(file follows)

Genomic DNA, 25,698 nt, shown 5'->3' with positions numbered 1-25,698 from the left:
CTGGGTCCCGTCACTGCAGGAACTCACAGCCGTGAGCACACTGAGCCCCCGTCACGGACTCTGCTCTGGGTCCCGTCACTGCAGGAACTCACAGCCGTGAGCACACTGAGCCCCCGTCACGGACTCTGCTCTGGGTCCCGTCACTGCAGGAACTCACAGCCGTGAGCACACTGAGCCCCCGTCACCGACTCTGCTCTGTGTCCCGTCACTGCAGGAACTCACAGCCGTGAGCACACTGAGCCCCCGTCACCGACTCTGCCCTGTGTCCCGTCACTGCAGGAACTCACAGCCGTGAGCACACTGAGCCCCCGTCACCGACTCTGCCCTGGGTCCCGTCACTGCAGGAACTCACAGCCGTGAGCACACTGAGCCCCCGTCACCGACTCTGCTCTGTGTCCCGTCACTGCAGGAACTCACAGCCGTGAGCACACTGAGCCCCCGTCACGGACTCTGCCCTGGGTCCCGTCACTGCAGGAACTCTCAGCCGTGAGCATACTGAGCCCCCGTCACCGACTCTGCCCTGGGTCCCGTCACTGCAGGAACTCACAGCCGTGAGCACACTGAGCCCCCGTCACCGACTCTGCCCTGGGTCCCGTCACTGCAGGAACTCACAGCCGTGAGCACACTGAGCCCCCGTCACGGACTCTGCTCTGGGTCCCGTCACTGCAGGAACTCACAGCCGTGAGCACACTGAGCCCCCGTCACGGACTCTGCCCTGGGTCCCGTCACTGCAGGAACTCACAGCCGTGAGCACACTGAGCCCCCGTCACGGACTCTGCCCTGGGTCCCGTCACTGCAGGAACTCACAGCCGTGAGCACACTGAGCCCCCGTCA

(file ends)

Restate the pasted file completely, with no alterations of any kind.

Genomic DNA, 25,698 nt, shown 5'->3' with positions numbered 1-25,698 from the left:
CTGGGTCCCGTCACTGCAGGAACTCACAGCCGTGAGCACACTGAGCCCCCGTCACGGACTCTGCTCTGGGTCCCGTCACTGCAGGAACTCACAGCCGTGAGCACACTGAGCCCCCGTCACGGACTCTGCTCTGGGTCCCGTCACTGCAGGAACTCACAGCCGTGAGCACACTGAGCCCCCGTCACCGACTCTGCTCTGTGTCCCGTCACTGCAGGAACTCACAGCCGTGAGCACACTGAGCCCCCGTCACCGACTCTGCCCTGTGTCCCGTCACTGCAGGAACTCACAGCCGTGAGCACACTGAGCCCCCGTCACCGACTCTGCCCTGGGTCCCGTCACTGCAGGAACTCACAGCCGTGAGCACACTGAGCCCCCGTCACCGACTCTGCTCTGTGTCCCGTCACTGCAGGAACTCACAGCCGTGAGCACACTGAGCCCCCGTCACGGACTCTGCCCTGGGTCCCGTCACTGCAGGAACTCTCAGCCGTGAGCATACTGAGCCCCCGTCACCGACTCTGCCCTGGGTCCCGTCACTGCAGGAACTCACAGCCGTGAGCACACTGAGCCCCCGTCACCGACTCTGCCCTGGGTCCCGTCACTGCAGGAACTCACAGCCGTGAGCACACTGAGCCCCCGTCACGGACTCTGCTCTGGGTCCCGTCACTGCAGGAACTCACAGCCGTGAGCACACTGAGCCCCCGTCACGGACTCTGCCCTGGGTCCCGTCACTGCAGGAACTCACAGCCGTGAGCACACTGAGCCCCCGTCACGGACTCTGCCCTGGGTCCCGTCACTGCAGGAACTCACAGCCGTGAGCACACTGAGCCCCCGTCA